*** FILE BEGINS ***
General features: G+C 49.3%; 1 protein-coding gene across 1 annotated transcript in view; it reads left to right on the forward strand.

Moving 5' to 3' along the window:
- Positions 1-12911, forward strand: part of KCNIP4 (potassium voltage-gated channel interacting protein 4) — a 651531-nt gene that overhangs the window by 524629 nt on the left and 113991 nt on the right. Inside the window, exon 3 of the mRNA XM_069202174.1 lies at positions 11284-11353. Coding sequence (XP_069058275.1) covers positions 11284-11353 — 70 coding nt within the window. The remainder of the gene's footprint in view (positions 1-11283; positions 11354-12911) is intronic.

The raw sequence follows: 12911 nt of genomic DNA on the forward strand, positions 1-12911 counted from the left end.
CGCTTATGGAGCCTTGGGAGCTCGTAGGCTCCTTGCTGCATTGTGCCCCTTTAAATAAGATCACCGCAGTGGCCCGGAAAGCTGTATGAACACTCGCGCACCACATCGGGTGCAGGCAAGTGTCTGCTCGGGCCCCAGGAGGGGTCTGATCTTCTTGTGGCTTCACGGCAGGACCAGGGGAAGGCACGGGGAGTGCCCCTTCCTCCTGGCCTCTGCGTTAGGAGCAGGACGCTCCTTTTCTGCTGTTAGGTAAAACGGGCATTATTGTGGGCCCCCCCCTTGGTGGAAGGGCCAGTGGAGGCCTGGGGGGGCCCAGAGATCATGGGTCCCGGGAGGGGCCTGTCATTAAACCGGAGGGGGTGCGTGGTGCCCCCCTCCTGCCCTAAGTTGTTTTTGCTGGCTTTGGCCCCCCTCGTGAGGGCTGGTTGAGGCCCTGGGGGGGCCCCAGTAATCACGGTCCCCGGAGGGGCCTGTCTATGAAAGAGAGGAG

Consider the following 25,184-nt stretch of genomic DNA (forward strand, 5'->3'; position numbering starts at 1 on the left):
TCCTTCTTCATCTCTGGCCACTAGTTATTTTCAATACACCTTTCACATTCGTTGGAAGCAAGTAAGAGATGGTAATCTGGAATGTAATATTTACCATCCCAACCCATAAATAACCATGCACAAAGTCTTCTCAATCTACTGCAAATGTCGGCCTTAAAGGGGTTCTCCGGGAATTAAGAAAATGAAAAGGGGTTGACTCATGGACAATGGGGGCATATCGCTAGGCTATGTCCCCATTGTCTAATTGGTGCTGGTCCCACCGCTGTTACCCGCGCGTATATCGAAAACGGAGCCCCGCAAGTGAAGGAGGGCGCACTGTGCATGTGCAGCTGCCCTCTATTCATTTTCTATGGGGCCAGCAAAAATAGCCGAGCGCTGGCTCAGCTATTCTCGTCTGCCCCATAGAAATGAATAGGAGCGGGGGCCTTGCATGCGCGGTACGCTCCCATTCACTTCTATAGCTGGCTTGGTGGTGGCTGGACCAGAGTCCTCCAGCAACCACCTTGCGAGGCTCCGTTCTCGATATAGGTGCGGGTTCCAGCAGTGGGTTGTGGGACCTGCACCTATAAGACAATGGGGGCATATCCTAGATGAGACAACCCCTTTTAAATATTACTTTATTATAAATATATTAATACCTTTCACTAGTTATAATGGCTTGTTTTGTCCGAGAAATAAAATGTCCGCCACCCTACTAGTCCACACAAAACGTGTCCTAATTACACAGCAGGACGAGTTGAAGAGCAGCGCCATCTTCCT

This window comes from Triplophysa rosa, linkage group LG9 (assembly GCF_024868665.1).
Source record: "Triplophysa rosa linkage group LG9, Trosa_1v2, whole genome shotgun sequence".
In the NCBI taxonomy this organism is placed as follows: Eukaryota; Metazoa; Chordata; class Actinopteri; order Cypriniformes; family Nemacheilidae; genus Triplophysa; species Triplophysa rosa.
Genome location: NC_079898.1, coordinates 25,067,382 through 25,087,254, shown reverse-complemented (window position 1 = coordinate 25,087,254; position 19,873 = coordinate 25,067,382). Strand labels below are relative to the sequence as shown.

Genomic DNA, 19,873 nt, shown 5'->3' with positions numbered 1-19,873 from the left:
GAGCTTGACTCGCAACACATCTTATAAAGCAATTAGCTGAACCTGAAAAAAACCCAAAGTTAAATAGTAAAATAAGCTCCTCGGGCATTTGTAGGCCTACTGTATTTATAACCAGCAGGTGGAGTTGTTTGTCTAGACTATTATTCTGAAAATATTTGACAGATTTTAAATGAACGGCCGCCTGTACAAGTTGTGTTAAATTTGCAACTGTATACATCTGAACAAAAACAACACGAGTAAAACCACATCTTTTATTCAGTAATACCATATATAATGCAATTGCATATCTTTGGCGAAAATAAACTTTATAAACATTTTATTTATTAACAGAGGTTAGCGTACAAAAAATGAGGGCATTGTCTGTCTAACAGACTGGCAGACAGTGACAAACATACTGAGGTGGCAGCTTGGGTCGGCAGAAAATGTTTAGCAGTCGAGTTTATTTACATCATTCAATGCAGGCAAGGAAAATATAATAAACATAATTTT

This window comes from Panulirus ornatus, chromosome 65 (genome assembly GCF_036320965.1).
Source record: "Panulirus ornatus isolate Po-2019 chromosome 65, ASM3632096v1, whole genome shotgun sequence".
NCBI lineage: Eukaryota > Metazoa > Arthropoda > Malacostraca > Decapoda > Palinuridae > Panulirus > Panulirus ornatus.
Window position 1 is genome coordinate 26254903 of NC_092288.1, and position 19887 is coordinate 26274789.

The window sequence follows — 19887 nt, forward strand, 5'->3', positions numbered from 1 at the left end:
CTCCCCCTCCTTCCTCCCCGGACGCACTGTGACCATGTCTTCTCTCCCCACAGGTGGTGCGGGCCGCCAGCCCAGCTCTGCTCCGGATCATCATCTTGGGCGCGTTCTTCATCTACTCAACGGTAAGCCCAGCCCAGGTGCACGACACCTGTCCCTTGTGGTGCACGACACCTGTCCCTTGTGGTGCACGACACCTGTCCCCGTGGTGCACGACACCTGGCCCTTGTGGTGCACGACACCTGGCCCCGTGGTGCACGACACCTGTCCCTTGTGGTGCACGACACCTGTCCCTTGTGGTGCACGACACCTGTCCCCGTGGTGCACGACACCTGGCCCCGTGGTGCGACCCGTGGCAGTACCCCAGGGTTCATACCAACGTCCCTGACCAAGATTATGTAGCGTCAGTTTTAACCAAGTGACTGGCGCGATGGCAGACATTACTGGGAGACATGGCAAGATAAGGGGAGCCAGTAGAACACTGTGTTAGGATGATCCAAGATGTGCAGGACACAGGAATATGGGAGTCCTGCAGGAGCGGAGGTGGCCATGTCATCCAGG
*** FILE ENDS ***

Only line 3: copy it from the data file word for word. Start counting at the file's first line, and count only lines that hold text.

- Positions 1-12911, forward strand: part of KCNIP4 (potassium voltage-gated channel interacting protein 4) — a 651531-nt gene that overhangs the window by 524629 nt on the left and 113991 nt on the right. Inside the window, exon 3 of the mRNA XM_069202174.1 lies at positions 11284-11353. Coding sequence (XP_069058275.1) covers positions 11284-11353 — 70 coding nt within the window. The remainder of the gene's footprint in view (positions 1-11283; positions 11354-12911) is intronic.